FIG. 2 is a plot of the predicted number of bits required to avoid noticeable PWM contouring. Cinema-quality digital projectors have contrast ratios in the 1000 to 2000 range. From FIG. 2 it is seen that a high brightness projector would require between 14.5 and 15 bits of intensity resolution to prevent noticeable PWM contouring—well beyond the limit of most modulators.
One method used to create smaller bit periods is spatial temporal multiplexing (STM). Spatial temporal multiplexing, illustrated in FIG. 2, uses a checkerboard mask pattern to enable a subset of the pixels during each STM bit period. In FIG. 2, array 200 is a 5×5 portion of a bit plane. The bit plane shown has an intensity value of 0.5 LSB. The bit plane has an active bit set for each pixel in each of the three left-most columns and an inactive bit set for each pixel in each of the two right-most columns. In the top portion of FIG. 2, a first mask 202 has a 50% checkerboard pattern. The bit plane 200 and the first mask 202 are ANDed together to determine the data 204 that will be displayed for a first bit plane period.
During a second display period, perhaps later in the frame or during a second frame, a second mask 206 is ANDed with the same bit plane—which, if the second AND operation takes place during a subsequent frame may be different data than used in the first AND operation. The result 208 of the second AND operation is displayed during the second display period. The viewer's eye integrates the two displays, assuming they are both displayed within the integration time of the eye, and perceives the intensities shown in array 210. As shown in array 210, the viewer will perceive the left three columns having an intensity of 0.5 LSB as intended.
While spatial temporal multiplexing works well in many situations, it introduces visible artifacts in some images. Furthermore, spatial temporal multiplexing is limited to the bit intensities it can produce. A 50% checkerboard works well, but other patterns may create visible artifacts in the displayed image. Additionally, creating just a few additional intensity levels using spatial temporal multiplexing may require three additional bit planes. In addition to consuming time that is already in short supply, very small spatial temporal multiplexed bits, such as those created using a 12.5% mask, create noisy images and require extremely short bit periods.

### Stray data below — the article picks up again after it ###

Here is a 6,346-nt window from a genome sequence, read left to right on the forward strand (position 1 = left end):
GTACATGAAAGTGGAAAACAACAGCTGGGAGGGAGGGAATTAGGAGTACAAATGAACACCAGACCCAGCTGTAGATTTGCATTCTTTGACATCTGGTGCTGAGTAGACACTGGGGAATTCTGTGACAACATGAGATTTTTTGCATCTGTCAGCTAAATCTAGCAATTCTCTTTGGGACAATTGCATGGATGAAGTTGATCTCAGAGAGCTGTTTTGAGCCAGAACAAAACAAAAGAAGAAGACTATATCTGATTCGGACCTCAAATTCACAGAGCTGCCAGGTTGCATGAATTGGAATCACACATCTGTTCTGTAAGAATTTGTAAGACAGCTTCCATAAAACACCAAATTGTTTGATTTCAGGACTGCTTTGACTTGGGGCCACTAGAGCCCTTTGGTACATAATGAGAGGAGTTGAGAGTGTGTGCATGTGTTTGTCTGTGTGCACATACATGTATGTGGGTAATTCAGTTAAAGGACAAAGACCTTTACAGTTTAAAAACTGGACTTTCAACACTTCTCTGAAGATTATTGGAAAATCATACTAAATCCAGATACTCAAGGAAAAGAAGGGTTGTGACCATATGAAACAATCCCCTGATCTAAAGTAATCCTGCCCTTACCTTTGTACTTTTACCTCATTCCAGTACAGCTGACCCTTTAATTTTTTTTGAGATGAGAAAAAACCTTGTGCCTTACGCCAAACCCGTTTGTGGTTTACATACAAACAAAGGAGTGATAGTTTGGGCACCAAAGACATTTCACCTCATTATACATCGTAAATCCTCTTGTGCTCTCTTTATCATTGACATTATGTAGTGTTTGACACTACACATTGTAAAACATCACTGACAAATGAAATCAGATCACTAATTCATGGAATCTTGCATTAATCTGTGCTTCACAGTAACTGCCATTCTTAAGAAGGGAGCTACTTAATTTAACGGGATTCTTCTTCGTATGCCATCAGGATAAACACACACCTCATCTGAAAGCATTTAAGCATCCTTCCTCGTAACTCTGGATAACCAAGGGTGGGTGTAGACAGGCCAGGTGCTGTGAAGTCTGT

Extremely short bit periods may be implemented on micromirror-based displays using a technique known as “reset and release.” The reset and release technique loads data into the micromirror array and resets the mirrors. A bias voltage is then applied to drive the mirrors to the position indicated by the data loaded into the modulator. Then, before the mirror position is stable enough to permit loading new image data to the array, the mirrors are reset a second time. After the second reset period no bias is applied so the mirrors rotate to the flat state. Because the flat state mirrors are not locking in a position against a landing electrode, electrostatic fields from nearby mirror groups affects the position of the flat state mirror. Since the mirror is not rotated to the off position, but is in the neutral flat position slight tilting of the flat state mirrors introduces light into the projection aperture and creates visible artifacts in the image being displayed.
A solution is to use a multilevel mask to convert several bits of data into a single bi-level image. The density of the bi-level image is related to the intensity indicated by the data bits converted by the mask. Using this technique allows 6 data bits to be converted to a single bi-level image that, over a very brief time, produces the 64 gray levels indicated by the 6 bits of data. Coupled with 9 real image bits, a display system is able to produce a 15 bit image using only 10 bit planes.